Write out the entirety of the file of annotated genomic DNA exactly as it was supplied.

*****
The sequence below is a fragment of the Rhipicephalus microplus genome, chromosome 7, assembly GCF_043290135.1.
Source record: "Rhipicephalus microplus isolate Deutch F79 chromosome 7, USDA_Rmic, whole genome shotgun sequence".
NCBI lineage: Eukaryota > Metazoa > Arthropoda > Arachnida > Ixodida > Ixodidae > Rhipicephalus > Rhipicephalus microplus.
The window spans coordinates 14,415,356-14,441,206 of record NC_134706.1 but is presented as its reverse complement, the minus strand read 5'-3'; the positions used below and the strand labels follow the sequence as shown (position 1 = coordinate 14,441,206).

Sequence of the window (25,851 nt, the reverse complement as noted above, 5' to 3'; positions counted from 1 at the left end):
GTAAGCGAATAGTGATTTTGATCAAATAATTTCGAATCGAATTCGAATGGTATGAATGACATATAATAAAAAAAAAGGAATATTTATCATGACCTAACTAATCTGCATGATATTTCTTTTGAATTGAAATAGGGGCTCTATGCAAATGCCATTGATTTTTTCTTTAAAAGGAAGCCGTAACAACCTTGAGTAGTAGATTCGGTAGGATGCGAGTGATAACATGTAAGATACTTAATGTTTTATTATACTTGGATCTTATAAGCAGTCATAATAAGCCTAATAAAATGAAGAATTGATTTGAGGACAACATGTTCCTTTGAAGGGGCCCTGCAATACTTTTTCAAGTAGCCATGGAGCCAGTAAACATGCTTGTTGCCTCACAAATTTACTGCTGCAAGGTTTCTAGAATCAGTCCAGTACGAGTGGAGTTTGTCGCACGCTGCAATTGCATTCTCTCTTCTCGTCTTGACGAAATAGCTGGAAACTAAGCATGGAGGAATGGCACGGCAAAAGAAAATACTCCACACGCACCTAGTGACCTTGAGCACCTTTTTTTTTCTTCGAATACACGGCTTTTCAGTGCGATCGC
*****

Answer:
The sequence below is a fragment of the Rhipicephalus microplus genome, chromosome 7, assembly GCF_043290135.1.
Source record: "Rhipicephalus microplus isolate Deutch F79 chromosome 7, USDA_Rmic, whole genome shotgun sequence".
NCBI lineage: Eukaryota > Metazoa > Arthropoda > Arachnida > Ixodida > Ixodidae > Rhipicephalus > Rhipicephalus microplus.
The window spans coordinates 14,415,356-14,441,206 of record NC_134706.1 but is presented as its reverse complement, the minus strand read 5'-3'; the positions used below and the strand labels follow the sequence as shown (position 1 = coordinate 14,441,206).

Sequence of the window (25,851 nt, the reverse complement as noted above, 5' to 3'; positions counted from 1 at the left end):
GTAAGCGAATAGTGATTTTGATCAAATAATTTCGAATCGAATTCGAATGGTATGAATGACATATAATAAAAAAAAAGGAATATTTATCATGACCTAACTAATCTGCATGATATTTCTTTTGAATTGAAATAGGGGCTCTATGCAAATGCCATTGATTTTTTCTTTAAAAGGAAGCCGTAACAACCTTGAGTAGTAGATTCGGTAGGATGCGAGTGATAACATGTAAGATACTTAATGTTTTATTATACTTGGATCTTATAAGCAGTCATAATAAGCCTAATAAAATGAAGAATTGATTTGAGGACAACATGTTCCTTTGAAGGGGCCCTGCAATACTTTTTCAAGTAGCCATGGAGCCAGTAAACATGCTTGTTGCCTCACAAATTTACTGCTGCAAGGTTTCTAGAATCAGTCCAGTACGAGTGGAGTTTGTCGCACGCTGCAATTGCATTCTCTCTTCTCGTCTTGACGAAATAGCTGGAAACTAAGCATGGAGGAATGGCACGGCAAAAGAAAATACTCCACACGCACCTAGTGACCTTGAGCACCTTTTTTTTTCTTCGAATACACGGCTTTTCAGTGCGATCGC